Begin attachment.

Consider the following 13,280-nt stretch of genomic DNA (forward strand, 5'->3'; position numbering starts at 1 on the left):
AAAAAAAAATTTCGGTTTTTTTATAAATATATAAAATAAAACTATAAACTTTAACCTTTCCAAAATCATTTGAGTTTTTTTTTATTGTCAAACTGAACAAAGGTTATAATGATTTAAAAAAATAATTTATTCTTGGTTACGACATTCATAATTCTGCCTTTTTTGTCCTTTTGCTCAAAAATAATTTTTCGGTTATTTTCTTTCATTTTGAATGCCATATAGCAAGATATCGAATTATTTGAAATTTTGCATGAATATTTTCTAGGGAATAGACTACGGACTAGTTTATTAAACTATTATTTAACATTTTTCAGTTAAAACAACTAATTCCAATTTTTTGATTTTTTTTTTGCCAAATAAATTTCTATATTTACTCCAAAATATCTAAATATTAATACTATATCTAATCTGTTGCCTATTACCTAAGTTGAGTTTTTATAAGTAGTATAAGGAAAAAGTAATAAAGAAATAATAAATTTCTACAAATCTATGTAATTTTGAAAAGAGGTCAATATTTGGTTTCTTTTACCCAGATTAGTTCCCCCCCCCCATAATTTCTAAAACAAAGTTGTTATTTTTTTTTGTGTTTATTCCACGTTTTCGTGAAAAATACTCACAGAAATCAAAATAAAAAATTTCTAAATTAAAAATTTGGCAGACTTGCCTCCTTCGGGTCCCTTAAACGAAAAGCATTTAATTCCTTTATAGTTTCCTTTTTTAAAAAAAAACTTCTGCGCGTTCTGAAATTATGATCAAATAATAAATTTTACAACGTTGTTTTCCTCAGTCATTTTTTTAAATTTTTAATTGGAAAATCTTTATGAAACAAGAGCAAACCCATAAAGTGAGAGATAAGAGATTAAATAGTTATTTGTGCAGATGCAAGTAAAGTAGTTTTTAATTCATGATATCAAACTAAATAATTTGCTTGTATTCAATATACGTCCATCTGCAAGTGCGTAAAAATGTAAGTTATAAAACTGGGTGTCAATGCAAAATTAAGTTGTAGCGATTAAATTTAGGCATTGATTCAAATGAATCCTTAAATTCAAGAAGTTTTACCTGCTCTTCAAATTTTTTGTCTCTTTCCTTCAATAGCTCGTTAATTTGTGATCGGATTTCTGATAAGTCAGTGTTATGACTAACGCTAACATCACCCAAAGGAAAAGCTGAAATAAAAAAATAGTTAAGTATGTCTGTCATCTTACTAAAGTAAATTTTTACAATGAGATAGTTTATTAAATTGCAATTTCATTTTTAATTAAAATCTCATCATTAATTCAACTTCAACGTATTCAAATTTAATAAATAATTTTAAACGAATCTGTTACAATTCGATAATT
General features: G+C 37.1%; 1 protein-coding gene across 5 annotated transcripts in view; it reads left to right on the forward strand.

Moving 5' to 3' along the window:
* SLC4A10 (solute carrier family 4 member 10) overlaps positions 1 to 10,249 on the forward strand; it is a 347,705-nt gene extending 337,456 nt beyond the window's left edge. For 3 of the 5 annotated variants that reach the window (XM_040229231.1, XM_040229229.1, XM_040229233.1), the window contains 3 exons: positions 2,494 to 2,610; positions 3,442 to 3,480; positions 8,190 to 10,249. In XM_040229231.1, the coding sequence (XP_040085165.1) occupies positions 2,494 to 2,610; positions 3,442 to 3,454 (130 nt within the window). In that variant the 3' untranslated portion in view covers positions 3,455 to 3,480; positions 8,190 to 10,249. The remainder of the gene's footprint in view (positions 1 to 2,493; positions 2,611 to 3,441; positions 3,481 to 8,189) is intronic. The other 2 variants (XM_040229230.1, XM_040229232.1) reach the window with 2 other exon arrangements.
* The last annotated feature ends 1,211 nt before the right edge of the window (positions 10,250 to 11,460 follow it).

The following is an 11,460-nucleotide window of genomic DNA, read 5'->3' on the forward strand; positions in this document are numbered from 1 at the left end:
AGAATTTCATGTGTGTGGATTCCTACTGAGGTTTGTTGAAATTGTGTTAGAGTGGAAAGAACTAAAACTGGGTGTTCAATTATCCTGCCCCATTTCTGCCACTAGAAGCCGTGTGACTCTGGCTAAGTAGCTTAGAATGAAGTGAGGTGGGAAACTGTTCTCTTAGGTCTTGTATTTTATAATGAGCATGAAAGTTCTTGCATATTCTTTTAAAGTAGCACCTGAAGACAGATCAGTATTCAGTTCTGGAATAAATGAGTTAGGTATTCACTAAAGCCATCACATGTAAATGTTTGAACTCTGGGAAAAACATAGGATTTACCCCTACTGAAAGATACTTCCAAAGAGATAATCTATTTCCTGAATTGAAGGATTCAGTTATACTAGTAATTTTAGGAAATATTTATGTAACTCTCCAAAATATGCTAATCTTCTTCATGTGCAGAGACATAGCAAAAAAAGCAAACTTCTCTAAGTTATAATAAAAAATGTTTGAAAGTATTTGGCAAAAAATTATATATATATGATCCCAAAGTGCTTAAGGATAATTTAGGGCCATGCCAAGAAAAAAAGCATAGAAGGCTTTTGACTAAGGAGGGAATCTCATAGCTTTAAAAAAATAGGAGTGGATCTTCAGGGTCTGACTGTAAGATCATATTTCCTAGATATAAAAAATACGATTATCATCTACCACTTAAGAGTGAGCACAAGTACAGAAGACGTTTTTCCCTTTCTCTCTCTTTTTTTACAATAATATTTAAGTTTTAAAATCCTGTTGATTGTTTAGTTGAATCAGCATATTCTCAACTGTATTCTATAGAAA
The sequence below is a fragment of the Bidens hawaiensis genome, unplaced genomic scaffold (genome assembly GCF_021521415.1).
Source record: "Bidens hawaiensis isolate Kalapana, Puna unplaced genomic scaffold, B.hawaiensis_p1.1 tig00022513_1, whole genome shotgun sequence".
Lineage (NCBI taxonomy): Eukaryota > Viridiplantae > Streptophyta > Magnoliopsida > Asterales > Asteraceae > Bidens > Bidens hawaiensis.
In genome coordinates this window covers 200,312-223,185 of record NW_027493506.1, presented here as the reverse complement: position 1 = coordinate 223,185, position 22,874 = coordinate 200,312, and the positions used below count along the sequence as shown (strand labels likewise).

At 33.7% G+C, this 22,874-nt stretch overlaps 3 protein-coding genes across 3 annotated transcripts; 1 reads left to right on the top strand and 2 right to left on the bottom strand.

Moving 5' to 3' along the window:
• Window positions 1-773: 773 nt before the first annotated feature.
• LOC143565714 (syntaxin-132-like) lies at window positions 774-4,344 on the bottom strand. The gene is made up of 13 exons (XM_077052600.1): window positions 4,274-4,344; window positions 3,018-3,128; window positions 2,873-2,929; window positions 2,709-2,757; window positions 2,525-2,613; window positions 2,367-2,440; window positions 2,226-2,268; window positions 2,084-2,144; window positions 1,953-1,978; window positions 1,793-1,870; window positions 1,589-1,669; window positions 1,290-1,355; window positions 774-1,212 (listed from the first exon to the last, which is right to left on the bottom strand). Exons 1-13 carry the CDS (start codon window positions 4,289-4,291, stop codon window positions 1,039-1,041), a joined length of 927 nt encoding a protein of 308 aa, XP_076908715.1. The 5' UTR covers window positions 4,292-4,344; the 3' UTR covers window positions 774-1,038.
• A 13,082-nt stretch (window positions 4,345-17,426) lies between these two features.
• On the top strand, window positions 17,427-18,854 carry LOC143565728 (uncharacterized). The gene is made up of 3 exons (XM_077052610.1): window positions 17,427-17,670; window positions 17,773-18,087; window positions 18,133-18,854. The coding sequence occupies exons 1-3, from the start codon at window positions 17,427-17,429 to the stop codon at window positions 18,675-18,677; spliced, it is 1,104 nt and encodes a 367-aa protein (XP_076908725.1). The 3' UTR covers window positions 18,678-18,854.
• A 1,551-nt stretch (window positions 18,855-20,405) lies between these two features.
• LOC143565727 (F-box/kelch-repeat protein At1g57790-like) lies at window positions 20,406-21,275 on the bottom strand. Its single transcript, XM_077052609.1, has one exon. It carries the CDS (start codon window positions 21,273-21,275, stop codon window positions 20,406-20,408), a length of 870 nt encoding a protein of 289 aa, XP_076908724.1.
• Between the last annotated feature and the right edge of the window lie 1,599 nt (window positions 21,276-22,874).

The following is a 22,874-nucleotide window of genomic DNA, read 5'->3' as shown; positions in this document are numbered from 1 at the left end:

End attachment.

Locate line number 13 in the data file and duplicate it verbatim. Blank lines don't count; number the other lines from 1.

At 33.7% G+C, this 22,874-nt stretch overlaps 3 protein-coding genes across 3 annotated transcripts; 1 reads left to right on the top strand and 2 right to left on the bottom strand.